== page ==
Contemplate one of Marti Green’s destination or landscape paintings long enough, and you’ll start making plans to visit the place. The Port Orchard artist’s work — whether in watercolor, oil or acrylic — uses vivid colors that make the paintings come to life. Even winter scenes include colors like bold blues and purples.
“I like bright colors. In Washington, you can paint any scene but if it’s dark and on an overcast day, people won’t like it,” Green says.
It’s those bright colors that likely make her work recognizable to friends and fans of her work, she suspects.
“You can usually tell an artist by their palette,” she says. “A lot of them won’t give up their palette because it’s like their recipe.”
It may be debatable whether Green fell in love with colors or paints first. As a young child, she was fascinated with crayons and couldn’t wait to cover a blank page — and soon, she began to mix her own crayon colors.
Green continued to sketch, doodle and generally stay preoccupied with art (sometimes to the detriment of school studies). As an older child, she got in trouble for painting things she shouldn’t have. That’s when her mother bought her the first set of art supplies.
When she finally got a little more “serious” about her work, taking an art class in high school, Green was encouraged to submit two paintings into the Mason County fair — winning first and second prizes. That may have given her an idea about a potential career as an artist, but it would be another 25 years before that passion turned into her full-time “job.”
“What started me back [painting] was traveling abroad with my husband,” Green says. “I was tired of knickknacks and souvenirs, so I started sketching.”
She also took photographs that would later become paintings — a habit she maintains. If she goes someplace for more than two days, on vacation or otherwise, her camera comes along.
Green paints from her photos, but she adds her own twist, usually to make the colors bolder. Beaches, boats and bars are the “three Bs” that inspire her the most.
“I love the beach because that’s where I would go for art, or to get away — the sound of water and nature, you can process things,” she says. “I like bars because they pull in people and everyday life.”
The Right and Left Sides of the Brain
Green studied commercial art and design in college and took a job with the ski maker K2, silk-screening and designing before the age of computers. But after she and her husband, Steve, moved to Port Orchard from Vashon Island in the ’80s, she couldn’t find work in the field — so she returned to her earlier career, in banking.
Raising her family kept Green busy but she couldn’t ignore her passion for art.
“I’d come home on my lunch hour and paint,” she says.
Soon, she developed a part-time business selling her work. And when a health diagnosis required her to take on a less stressful job about a decade ago, Green turned to her first love for good.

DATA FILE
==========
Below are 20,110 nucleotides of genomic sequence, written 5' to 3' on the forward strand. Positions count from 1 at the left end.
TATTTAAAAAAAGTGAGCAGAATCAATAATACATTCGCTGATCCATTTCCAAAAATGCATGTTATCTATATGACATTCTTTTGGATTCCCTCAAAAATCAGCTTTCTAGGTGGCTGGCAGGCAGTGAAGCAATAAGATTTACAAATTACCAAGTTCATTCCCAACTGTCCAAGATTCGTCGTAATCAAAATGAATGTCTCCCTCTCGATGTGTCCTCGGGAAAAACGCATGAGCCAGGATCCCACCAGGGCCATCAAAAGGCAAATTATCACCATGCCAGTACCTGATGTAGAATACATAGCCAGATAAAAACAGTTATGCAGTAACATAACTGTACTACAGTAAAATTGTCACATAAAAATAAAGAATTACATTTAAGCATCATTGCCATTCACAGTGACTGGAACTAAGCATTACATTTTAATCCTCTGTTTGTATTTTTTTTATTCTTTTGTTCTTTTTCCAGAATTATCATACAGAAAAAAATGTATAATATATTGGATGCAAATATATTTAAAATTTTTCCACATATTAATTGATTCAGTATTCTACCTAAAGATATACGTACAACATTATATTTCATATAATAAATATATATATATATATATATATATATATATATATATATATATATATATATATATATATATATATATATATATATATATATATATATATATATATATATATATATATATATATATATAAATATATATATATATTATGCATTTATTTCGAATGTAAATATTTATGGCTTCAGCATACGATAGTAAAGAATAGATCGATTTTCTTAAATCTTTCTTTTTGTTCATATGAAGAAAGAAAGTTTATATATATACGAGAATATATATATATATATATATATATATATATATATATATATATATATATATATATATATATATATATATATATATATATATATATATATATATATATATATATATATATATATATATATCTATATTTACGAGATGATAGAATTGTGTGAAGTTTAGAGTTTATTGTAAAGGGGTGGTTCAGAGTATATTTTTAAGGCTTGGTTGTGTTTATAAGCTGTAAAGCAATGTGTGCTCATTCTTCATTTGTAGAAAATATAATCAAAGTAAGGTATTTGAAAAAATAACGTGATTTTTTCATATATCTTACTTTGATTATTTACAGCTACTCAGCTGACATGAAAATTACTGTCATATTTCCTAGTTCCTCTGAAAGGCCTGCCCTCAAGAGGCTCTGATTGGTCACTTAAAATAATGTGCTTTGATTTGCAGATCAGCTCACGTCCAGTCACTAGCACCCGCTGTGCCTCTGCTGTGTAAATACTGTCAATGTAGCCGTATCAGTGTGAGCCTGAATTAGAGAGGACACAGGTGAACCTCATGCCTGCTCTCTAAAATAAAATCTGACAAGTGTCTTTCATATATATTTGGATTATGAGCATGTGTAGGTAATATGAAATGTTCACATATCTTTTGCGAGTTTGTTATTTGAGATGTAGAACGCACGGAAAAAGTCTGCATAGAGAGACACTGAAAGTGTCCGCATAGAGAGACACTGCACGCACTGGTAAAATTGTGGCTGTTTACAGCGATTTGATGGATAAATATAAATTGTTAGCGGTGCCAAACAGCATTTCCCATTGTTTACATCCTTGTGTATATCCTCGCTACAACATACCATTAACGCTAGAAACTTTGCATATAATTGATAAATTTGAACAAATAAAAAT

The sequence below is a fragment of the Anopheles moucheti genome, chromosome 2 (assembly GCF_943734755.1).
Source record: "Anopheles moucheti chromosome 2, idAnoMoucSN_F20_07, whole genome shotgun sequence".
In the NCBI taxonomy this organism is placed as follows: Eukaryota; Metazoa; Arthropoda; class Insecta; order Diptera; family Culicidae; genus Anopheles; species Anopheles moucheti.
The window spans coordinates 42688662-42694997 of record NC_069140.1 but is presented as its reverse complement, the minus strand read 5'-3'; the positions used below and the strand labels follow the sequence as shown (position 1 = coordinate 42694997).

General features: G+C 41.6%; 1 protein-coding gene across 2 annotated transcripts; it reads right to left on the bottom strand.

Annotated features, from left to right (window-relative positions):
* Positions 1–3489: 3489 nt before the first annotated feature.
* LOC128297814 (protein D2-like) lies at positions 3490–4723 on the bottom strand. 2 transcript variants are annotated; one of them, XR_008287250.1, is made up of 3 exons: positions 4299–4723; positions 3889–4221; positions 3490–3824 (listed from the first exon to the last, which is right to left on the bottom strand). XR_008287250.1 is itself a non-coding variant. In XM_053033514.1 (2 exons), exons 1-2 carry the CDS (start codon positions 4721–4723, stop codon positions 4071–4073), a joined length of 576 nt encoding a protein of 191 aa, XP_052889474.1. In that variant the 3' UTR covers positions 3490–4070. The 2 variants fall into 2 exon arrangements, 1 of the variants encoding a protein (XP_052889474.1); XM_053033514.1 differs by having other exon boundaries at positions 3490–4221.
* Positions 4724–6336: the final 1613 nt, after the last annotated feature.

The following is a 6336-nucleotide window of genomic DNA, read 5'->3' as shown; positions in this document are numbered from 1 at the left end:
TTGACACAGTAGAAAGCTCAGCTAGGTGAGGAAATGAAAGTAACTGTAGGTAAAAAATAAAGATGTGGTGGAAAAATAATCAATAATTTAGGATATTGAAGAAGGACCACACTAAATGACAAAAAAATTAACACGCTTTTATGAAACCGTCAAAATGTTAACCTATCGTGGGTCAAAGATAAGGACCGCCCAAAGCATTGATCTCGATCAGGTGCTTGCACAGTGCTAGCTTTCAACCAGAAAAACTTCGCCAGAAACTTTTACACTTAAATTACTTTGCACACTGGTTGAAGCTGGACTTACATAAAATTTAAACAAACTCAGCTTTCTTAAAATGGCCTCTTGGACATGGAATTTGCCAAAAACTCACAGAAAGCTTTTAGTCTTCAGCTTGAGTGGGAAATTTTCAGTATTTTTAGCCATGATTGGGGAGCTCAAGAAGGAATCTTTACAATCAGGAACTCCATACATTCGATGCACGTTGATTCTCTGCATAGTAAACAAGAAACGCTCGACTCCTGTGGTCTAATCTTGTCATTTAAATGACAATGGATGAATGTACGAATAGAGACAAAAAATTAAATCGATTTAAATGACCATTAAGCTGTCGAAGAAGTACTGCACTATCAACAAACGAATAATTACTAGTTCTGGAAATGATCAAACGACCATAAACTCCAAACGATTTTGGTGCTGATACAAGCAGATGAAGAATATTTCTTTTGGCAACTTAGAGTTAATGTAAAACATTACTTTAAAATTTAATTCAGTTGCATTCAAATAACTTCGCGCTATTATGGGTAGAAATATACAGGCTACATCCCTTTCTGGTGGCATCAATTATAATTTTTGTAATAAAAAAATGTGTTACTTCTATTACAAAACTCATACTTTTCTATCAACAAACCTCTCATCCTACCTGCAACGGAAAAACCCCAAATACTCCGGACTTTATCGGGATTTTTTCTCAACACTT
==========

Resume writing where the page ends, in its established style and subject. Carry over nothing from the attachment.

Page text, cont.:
Being a full-time artist is far from a strictly right-brain endeavor (scientifically debunked “left vs. right” theories aside). Green treats her art not only as a full-time job but also as a business. That means not only maintaining a strict schedule (no “painter’s block” allowed) but also doing things that many artists hardly enjoy — marketing, selling and such.
Green is up at either 5 or 6 in the morning, depending on the season, and ready to paint. But sometimes she’ll dart out of bed in the middle of the night, determined to sketch out an idea she’d just dreamed about.
During those times when she’s getting ready for a show, her painting schedule could stretch late into the evening hours.
“If you’re not careful, you can eat, sleep art,” she says.
Oil paints take much longer to dry than watercolors and acrylics, so it could take three to four days just to prepare for an oil painting. But typically, Green has five to seven pieces of art in the works, alternating among them.
Often, she’ll paint upside down. If she’s stumped, she may turn a painting around for a few days, and then try to figure out what’s wrong with it. Or she may take a photo and send to artist friends for critiquing.
She often gets lost in her work while listening to music in her studio.
“When you read a good book and you’re done, you miss it. It’s the same with a good painting — when it’s done, I miss it,” says Green, who also sells her photography.
Painting is perhaps a bit of an addiction. Green says if she gets tired of it, she’ll try to take a trip or a vacation.
“I’m creating memories,” Green says.
Perhaps she’s creating memories for others, too. Many people buy her work because it reminds them of their own vacation or some other happy memory.
“I paint something that comes from here,” she says, placing her hands on her heart. “But people who buy the paintings do it because they find meaning in them.”